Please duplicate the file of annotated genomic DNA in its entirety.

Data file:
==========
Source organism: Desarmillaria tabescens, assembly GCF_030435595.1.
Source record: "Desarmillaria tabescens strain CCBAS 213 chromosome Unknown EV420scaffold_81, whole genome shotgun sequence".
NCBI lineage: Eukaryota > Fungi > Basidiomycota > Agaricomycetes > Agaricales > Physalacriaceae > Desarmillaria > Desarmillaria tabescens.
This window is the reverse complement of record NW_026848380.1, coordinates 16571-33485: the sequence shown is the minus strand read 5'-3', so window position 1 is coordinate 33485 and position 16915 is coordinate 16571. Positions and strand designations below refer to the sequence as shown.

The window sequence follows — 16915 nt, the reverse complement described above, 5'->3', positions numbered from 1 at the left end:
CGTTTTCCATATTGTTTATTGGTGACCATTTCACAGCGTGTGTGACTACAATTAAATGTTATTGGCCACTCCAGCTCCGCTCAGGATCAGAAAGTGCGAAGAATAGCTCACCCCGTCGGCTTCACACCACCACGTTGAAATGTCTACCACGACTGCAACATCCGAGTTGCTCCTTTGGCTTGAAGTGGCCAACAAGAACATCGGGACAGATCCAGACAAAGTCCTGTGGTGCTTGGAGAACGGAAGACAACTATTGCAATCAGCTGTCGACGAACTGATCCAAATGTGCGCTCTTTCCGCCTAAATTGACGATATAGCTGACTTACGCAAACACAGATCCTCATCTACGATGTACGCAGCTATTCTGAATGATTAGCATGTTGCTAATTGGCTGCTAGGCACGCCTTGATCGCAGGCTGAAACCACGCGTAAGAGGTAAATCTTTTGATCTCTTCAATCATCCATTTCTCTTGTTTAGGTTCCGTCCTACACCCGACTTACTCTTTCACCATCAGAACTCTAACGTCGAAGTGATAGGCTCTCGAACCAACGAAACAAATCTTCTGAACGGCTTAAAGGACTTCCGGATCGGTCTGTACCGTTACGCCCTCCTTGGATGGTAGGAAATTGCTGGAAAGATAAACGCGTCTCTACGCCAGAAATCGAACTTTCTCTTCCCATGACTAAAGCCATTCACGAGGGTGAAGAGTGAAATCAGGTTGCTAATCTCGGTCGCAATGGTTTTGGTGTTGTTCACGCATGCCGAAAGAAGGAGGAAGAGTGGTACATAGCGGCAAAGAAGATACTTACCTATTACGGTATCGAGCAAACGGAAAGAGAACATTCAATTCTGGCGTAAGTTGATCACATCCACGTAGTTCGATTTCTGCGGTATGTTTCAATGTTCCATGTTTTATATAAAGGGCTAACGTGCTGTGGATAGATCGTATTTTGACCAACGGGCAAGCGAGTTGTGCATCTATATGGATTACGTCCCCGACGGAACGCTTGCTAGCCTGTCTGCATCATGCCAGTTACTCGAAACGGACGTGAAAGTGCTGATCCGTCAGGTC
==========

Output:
Source organism: Desarmillaria tabescens, assembly GCF_030435595.1.
Source record: "Desarmillaria tabescens strain CCBAS 213 chromosome Unknown EV420scaffold_81, whole genome shotgun sequence".
NCBI lineage: Eukaryota > Fungi > Basidiomycota > Agaricomycetes > Agaricales > Physalacriaceae > Desarmillaria > Desarmillaria tabescens.
This window is the reverse complement of record NW_026848380.1, coordinates 16571-33485: the sequence shown is the minus strand read 5'-3', so window position 1 is coordinate 33485 and position 16915 is coordinate 16571. Positions and strand designations below refer to the sequence as shown.

The window sequence follows — 16915 nt, the reverse complement described above, 5'->3', positions numbered from 1 at the left end:
CGTTTTCCATATTGTTTATTGGTGACCATTTCACAGCGTGTGTGACTACAATTAAATGTTATTGGCCACTCCAGCTCCGCTCAGGATCAGAAAGTGCGAAGAATAGCTCACCCCGTCGGCTTCACACCACCACGTTGAAATGTCTACCACGACTGCAACATCCGAGTTGCTCCTTTGGCTTGAAGTGGCCAACAAGAACATCGGGACAGATCCAGACAAAGTCCTGTGGTGCTTGGAGAACGGAAGACAACTATTGCAATCAGCTGTCGACGAACTGATCCAAATGTGCGCTCTTTCCGCCTAAATTGACGATATAGCTGACTTACGCAAACACAGATCCTCATCTACGATGTACGCAGCTATTCTGAATGATTAGCATGTTGCTAATTGGCTGCTAGGCACGCCTTGATCGCAGGCTGAAACCACGCGTAAGAGGTAAATCTTTTGATCTCTTCAATCATCCATTTCTCTTGTTTAGGTTCCGTCCTACACCCGACTTACTCTTTCACCATCAGAACTCTAACGTCGAAGTGATAGGCTCTCGAACCAACGAAACAAATCTTCTGAACGGCTTAAAGGACTTCCGGATCGGTCTGTACCGTTACGCCCTCCTTGGATGGTAGGAAATTGCTGGAAAGATAAACGCGTCTCTACGCCAGAAATCGAACTTTCTCTTCCCATGACTAAAGCCATTCACGAGGGTGAAGAGTGAAATCAGGTTGCTAATCTCGGTCGCAATGGTTTTGGTGTTGTTCACGCATGCCGAAAGAAGGAGGAAGAGTGGTACATAGCGGCAAAGAAGATACTTACCTATTACGGTATCGAGCAAACGGAAAGAGAACATTCAATTCTGGCGTAAGTTGATCACATCCACGTAGTTCGATTTCTGCGGTATGTTTCAATGTTCCATGTTTTATATAAAGGGCTAACGTGCTGTGGATAGATCGTATTTTGACCAACGGGCAAGCGAGTTGTGCATCTATATGGATTACGTCCCCGACGGAACGCTTGCTAGCCTGTCTGCATCATGCCAGTTACTCGAAACGGACGTGAAAGTGCTGATCCGTCAGGTC